In Defense of Looting: Select Quotes from Chapter 9
On the crisis in capital in the early 1970s. For more on this era of capitalist development I recommend reading Brief History of Neoliberalism by David Harvey
“As rioters, protesters and strikers continued to force wages higher and increase state programs, and as automation increased global productivity to be faster than consumption could absorb, corporations suddenly couldn't sell enough of their products and profits began to stall out. This crisis came to a head in the crash and recession of the early 1970s- most of that decade saw severe economic retrenchment, stagnation and collapse as municipal and state governments went broke and jobs disappeared. But a total reckoning was staved off by the ending of the Bretton Woods agreement and the “floating of the dollar”, which decoupled the value of the dollar from real value in gold, fully transforming the US state and the Federal Reserve into the backbone of global capital.” (220)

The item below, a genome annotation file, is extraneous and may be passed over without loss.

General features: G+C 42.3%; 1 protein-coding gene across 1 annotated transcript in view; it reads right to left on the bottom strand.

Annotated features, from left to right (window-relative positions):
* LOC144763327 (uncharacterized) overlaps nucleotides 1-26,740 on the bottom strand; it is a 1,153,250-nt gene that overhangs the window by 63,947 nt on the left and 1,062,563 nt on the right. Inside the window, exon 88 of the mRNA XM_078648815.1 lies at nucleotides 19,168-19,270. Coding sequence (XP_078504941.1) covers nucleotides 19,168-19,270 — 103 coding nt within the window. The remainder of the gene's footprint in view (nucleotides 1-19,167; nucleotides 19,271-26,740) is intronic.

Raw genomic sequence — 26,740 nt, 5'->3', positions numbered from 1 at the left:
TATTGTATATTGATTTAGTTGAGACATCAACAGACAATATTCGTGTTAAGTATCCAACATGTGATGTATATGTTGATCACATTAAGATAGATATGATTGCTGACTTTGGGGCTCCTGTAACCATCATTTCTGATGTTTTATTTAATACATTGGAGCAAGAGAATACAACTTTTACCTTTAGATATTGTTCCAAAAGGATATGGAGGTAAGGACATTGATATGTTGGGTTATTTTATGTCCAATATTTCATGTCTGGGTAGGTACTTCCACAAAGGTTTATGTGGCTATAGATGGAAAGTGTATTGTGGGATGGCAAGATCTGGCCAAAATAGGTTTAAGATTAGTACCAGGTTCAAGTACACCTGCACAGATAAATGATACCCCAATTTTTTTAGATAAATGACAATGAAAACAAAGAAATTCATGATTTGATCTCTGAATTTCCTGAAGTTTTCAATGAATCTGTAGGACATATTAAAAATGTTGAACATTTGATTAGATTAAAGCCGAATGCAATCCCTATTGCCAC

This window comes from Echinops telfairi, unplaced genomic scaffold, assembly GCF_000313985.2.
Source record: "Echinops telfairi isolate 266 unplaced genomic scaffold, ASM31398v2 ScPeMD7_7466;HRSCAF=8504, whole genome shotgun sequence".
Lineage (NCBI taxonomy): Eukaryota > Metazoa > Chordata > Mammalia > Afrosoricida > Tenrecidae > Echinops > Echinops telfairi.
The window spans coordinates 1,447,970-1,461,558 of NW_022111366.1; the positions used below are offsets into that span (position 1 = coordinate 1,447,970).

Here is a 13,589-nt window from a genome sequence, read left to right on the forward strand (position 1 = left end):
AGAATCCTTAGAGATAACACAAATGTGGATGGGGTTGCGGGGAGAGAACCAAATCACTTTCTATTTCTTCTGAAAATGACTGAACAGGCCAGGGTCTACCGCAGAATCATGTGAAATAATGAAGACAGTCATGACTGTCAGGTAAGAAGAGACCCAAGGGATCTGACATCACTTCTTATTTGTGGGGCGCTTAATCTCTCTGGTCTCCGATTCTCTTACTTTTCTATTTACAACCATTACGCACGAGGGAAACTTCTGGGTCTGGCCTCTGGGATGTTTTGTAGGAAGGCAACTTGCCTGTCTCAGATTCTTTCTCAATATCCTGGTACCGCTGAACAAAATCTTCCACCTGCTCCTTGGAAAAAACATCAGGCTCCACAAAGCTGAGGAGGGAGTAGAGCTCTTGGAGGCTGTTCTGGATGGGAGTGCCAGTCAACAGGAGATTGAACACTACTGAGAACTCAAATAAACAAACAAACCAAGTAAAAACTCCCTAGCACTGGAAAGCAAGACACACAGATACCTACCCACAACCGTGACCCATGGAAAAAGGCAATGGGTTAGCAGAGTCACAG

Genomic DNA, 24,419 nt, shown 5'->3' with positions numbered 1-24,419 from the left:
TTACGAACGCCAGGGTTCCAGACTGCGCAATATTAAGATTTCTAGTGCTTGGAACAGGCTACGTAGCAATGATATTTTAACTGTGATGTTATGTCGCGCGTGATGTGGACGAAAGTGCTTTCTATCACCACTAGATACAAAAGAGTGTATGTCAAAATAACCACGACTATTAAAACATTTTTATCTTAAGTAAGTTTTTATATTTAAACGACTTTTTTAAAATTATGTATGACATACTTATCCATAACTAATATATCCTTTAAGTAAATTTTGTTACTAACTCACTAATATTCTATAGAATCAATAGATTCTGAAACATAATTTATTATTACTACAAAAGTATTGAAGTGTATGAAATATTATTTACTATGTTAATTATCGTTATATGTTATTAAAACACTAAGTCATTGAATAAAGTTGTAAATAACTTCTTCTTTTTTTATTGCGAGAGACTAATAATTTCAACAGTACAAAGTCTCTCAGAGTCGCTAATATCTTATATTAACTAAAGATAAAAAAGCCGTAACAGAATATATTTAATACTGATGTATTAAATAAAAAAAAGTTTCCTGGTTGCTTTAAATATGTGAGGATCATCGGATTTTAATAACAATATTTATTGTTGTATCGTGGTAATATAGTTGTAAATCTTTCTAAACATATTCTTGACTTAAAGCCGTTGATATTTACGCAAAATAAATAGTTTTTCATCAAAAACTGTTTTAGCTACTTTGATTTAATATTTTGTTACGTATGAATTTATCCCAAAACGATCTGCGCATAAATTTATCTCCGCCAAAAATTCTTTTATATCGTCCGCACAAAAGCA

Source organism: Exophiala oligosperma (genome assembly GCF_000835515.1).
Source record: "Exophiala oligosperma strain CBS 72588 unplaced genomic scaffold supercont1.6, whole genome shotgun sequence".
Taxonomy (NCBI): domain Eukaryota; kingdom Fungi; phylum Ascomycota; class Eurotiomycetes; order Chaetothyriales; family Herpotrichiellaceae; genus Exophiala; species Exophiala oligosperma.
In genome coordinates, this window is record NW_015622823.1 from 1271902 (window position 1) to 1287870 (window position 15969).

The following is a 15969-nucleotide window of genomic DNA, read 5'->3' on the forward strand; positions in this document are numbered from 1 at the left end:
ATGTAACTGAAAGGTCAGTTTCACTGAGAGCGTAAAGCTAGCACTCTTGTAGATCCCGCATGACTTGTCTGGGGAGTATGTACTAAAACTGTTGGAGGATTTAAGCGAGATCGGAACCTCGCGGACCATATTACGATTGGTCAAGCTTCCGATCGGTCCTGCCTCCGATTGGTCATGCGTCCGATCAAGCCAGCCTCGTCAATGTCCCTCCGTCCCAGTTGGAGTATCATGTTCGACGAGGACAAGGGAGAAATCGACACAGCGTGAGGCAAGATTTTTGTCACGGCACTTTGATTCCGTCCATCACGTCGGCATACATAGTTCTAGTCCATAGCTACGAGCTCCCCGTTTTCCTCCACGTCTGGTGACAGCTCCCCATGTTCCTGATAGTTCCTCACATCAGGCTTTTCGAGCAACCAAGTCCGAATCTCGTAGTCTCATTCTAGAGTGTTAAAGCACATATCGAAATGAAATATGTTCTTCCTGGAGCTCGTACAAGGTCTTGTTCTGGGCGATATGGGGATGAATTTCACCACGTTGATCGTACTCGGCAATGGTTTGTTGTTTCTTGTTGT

In this section there is a discussion of the relationship between the collapse of combative political initiatives and the rise of neoliberalism, as well as its connection to the crisis of “stagflation” which occurred in the early 1970s. What is specifically important about this period is that the conditions that would result in the collapse of 2008 (easy to acquire liquid capital, a focus on asset price increases and artificially low interest rates) all emerged during this period. To address the dual dynamics of inflation and economic stagnation, there was a shift in the shape of the economy, as federal policy, specifically under Reagan, became built around attempting to financialize the economy, or make the economy based on services and investments, rather than material production.